Senate President Sotto not keen on additional ICAD budget

Published November 11, 2019, 7:23 PM

by Ellalyn De Vera & Richa Noriega

By Vanne Elaine Terrazola

Senate President Vicente Sotto III was cold to Vice President Leni Robredo’s appeal for additional budget for the Interagency Committee on Anti-illegal Drugs (ICAD).

Senate Majority Floor Leader Vicente Sotto III (Eugene Loriz Malasig / MANILA BULLETIN FILE PHOTO)
Senate President Vicente Sotto III (Eugene Loriz Malasig)

Sotto said ICAD’s new co-chairperson is in no position to ask for more funds as he believed that the anti-drug panel was created to only craft policies and make sure that member agencies are doing their mandates in addressing the country’s problem with illegal drugs. He said the ICAD has no authority to execute laws.

“‘Yong inter-agency (the inter-agency committee), they don’t have a say on the budget. They have a say on policy but they do not have a say in the budget of the different agencies,” Sotto said in a chance interview before their afternoon session.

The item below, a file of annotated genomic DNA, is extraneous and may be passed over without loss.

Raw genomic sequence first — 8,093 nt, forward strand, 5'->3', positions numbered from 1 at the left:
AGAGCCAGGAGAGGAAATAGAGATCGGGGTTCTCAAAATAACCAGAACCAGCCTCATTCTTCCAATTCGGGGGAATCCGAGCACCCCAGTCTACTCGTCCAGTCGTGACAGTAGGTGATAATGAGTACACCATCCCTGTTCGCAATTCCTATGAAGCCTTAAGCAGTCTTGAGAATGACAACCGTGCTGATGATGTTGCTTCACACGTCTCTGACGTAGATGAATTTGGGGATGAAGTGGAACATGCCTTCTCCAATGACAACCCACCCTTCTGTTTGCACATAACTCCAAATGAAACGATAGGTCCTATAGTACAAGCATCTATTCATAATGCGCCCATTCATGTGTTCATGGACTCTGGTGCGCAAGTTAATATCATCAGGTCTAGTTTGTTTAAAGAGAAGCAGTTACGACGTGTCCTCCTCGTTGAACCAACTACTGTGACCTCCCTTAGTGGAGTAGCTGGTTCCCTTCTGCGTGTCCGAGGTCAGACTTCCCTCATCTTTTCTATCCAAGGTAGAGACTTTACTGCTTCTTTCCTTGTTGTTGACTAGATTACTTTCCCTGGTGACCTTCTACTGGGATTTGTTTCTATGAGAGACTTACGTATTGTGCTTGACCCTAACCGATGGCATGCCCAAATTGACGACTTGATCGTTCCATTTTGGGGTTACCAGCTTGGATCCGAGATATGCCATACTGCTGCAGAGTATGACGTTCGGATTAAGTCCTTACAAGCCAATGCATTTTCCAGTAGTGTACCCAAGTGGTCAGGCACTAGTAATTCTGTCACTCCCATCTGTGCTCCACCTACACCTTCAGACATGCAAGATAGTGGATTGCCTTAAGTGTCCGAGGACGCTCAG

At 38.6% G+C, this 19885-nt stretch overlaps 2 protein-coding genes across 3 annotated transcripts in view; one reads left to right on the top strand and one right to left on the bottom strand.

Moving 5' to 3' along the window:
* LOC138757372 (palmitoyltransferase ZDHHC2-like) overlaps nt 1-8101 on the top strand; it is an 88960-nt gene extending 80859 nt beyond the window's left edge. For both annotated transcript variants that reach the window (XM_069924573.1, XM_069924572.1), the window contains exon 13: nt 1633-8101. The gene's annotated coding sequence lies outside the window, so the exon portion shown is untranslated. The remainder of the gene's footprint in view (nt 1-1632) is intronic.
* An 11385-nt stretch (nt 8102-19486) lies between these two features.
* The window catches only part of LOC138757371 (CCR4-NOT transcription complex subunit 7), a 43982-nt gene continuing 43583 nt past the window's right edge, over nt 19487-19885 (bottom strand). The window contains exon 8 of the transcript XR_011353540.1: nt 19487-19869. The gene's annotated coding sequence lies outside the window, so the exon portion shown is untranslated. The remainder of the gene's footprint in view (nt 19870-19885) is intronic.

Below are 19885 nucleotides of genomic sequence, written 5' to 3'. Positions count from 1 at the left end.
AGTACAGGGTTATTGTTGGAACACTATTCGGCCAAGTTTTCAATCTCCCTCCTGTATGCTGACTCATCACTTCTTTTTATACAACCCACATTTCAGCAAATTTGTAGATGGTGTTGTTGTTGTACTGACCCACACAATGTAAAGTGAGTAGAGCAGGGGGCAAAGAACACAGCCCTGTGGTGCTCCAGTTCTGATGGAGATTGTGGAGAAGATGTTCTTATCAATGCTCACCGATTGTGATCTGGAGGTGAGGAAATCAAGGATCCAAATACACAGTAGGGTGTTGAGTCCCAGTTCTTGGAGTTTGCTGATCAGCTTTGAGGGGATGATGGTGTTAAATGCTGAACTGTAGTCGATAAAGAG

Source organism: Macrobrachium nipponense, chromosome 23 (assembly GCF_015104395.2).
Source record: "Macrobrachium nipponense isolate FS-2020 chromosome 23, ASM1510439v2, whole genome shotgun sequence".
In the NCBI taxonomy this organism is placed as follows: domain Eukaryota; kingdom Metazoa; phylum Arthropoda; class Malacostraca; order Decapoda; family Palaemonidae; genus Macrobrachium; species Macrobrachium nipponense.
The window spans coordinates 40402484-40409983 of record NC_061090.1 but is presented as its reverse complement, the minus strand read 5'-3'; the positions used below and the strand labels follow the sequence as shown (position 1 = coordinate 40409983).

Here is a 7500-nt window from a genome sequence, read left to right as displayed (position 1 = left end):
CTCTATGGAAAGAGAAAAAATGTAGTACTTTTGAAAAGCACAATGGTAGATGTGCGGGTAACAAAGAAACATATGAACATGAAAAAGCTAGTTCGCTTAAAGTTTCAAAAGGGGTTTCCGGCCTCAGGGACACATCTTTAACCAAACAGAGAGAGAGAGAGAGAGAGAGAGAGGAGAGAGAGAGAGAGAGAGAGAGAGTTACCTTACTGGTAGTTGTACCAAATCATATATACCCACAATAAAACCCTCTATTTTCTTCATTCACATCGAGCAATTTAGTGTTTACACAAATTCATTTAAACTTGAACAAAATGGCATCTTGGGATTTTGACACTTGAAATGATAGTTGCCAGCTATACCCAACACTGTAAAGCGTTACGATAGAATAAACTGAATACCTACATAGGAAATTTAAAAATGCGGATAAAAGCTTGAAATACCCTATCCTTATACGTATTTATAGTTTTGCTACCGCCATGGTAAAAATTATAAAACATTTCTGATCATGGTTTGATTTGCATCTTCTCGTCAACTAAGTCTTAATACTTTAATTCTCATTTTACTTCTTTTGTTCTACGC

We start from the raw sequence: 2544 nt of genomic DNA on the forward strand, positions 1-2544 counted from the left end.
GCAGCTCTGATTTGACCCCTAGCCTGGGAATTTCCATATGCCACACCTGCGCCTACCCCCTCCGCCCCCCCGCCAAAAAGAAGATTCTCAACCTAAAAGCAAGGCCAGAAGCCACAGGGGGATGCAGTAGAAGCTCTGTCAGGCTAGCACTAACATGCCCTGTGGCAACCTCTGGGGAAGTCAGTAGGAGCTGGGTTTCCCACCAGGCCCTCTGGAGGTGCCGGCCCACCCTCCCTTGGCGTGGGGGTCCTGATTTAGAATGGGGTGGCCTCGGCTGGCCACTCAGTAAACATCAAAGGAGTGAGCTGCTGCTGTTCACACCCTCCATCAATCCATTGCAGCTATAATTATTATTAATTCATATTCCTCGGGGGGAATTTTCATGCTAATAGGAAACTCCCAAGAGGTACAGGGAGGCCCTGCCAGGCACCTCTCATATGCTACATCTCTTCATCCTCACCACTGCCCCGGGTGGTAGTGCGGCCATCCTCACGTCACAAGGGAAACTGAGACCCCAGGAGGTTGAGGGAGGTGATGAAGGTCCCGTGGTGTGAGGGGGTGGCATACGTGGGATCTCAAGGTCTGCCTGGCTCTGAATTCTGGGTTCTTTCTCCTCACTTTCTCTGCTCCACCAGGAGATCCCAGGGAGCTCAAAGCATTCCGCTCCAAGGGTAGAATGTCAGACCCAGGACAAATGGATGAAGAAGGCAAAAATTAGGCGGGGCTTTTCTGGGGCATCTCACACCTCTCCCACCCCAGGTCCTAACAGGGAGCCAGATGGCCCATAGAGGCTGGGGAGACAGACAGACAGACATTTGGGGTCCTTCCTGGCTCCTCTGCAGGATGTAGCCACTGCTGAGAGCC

Robredo, in her radio program Sunday, said the P15 million allotted for the ICAD next year was not enough due to its broad responsibilities. Among those that needed more funding included the drug rehabilitation and prevention programs.

But the Senate chief said Robredo might have misinterpreted the ICAD’s mandate. He said Robredo should further study the function of the ICAD.

“The budgets for rehabilitation and prevention and other programs, are embedded in the agencies na kasali sa (that are part of the) inter-agency [committee] so baka merong (there might be a) misunderstanding as far as funding is concerned,” he told reporters.

Sotto, on the other hand, advised Robredo to look at the funds appropriated to the agencies in the ICAD and how they were spent.

“Because I know they have enough, some agencies,” he believed.

Meanwhile, Sotto said that although he is okay with Robredo seeking the United Nations and US Embassy for inputs, he doubted that it will help improve the government’s anti-drug campaign.

“I don’t think we will learn from those groups,” he said.

“What will we learn from that, they don’t understand the problem in the Philippines. They have their own United States Drug Control Policy Program which is patterned on the UN strategy. But the UN, I think as of now, the United Nations Office of Drugs and Crime’s strategies are also quite vague,” he said in Filipino.

 
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